For those who struggle with depression and those that want to help them, Hope Prevails offers real hope for the future.
Hope Prevails is available now wherever books are sold. To find out more, see: https://drmichellebengtson.com/hope-prevails-book/.
(If you have a question you’d like Dr. B to answer, contact her here now. Your name and identity will be kept confidential.)
Beautiful job highlighting postpartum depression. It’s so important to get the message out! Visiting from #momentsofhope
Thank you for sharing this! I suffered for PPD 2x after the birth of my kids, although both their births were traumatic.
I’m so glad you’re discussing this and giving hope to others!
Thank you! It’s hard for those who suffer to feel safe opening up about PPD, but it’s such an important topic, and help is available! I’m so sorry you suffered too. I pray you are on the other side of it now.
Thank you for sharing this! I suffered from PPD 2x after the births of two of my kids. Their births were traumatic and I felt alone.
I’m so glad you’re addressing these issues and giving hope to others!
An important message.Thank you for sharing.
I struggled with PPD after the births of 2 of my children. It’s a very lonely journey. My births were traumatic and I don’t have enough time to heal before I was thrown into normal life with other kids to take care of.
I’m so glad you’re breaking the silence and giving hope to others who are walking this alone.
So many deal with this. Thank you for giving them some hope!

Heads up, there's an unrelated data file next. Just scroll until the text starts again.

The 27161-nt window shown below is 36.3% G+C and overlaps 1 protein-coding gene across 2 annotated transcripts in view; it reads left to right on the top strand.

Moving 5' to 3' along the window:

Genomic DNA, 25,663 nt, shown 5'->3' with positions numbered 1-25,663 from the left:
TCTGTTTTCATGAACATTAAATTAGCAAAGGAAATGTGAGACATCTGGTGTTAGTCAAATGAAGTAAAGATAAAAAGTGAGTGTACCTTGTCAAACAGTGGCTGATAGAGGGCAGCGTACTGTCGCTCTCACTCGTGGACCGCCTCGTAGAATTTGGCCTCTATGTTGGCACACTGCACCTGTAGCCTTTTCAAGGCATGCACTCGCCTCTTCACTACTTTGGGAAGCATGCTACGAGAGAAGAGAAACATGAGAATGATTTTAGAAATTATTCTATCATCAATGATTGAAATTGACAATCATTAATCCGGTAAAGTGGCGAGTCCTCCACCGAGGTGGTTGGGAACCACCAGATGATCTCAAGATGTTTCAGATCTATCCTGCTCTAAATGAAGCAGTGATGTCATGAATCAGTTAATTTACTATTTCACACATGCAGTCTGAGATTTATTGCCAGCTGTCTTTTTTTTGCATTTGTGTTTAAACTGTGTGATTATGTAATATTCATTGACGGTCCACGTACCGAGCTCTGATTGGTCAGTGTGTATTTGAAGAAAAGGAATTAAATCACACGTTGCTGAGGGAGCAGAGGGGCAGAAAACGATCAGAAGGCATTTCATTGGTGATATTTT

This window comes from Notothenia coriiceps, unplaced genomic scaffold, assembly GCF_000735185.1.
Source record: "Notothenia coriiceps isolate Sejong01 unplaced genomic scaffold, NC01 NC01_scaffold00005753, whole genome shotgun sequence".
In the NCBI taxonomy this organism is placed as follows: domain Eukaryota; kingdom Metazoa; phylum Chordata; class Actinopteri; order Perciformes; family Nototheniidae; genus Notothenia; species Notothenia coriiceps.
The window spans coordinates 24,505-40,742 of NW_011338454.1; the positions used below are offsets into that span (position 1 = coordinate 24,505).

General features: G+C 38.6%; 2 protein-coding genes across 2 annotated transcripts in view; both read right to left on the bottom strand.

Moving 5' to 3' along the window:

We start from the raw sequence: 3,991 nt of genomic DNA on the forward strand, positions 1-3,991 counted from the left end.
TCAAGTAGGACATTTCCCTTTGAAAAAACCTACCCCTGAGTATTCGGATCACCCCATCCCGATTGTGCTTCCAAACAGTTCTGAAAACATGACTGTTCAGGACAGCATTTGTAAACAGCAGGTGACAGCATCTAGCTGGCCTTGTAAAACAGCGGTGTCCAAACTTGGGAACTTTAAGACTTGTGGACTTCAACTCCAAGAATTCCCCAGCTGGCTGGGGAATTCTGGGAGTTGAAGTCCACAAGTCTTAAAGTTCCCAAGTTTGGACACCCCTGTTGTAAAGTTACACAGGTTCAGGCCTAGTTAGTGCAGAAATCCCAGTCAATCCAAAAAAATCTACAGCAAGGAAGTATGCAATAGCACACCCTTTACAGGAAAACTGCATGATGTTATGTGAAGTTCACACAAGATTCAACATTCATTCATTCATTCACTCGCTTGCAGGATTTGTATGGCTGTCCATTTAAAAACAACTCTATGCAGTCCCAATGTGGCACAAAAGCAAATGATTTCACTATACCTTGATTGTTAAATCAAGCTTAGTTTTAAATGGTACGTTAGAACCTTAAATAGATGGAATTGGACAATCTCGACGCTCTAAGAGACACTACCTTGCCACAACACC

That’s my ultimate goal: to share hope and to let others know they are not alone, even in those situations where it feels like they are! Because of Him, #HopePrevails
Really helpful to learn about this. Thanks for offering the insight!
I’ve never experienced postpartum depression, which is strange considering I’ve suffered depression at other times. Glad you can be an encouragement to moms who deal with this. 🙂 Thanks for sharing at Literacy Musing Mondays!
I’m so sorry you’ve had to experience any depression, Brandi. But for those who suffer postpartum depression, I want them to know they aren’t alone, and there is hope! Because of Him, #HopePrevails
“I had been her almost 20 years ago.” This line really stood out to me, Michelle. Whether it’s postpartum depression or something else, those of us who have gone before have a powerful opportunity to remember what it’s like and to do what you did for this mom–offer hope that it will not always be this way. Glad to be your neighbor this week at Chasing Community.
Thank you Lois. I feel like it’s our privilege to share comfort with others out of our own testimony and experience. I hope this post does that. Blessings.
Somehow, it was these words that struck me most deeply as I read: “…don’t need to suffer any longer.” What a gift for that young woman to hear, I’m certain. Knowing that there was a reason and help gave hope then and gives hope today.
Thank you Natalie. That’s what I would have wanted to hear so many years ago. I pray that this offers hope and encouragement to some woman suffering today. Because of Him, #HopePrevails!
Thanks for sharing at #HomeMattersParty!
Thank you for writing about this. I think it can be good to read.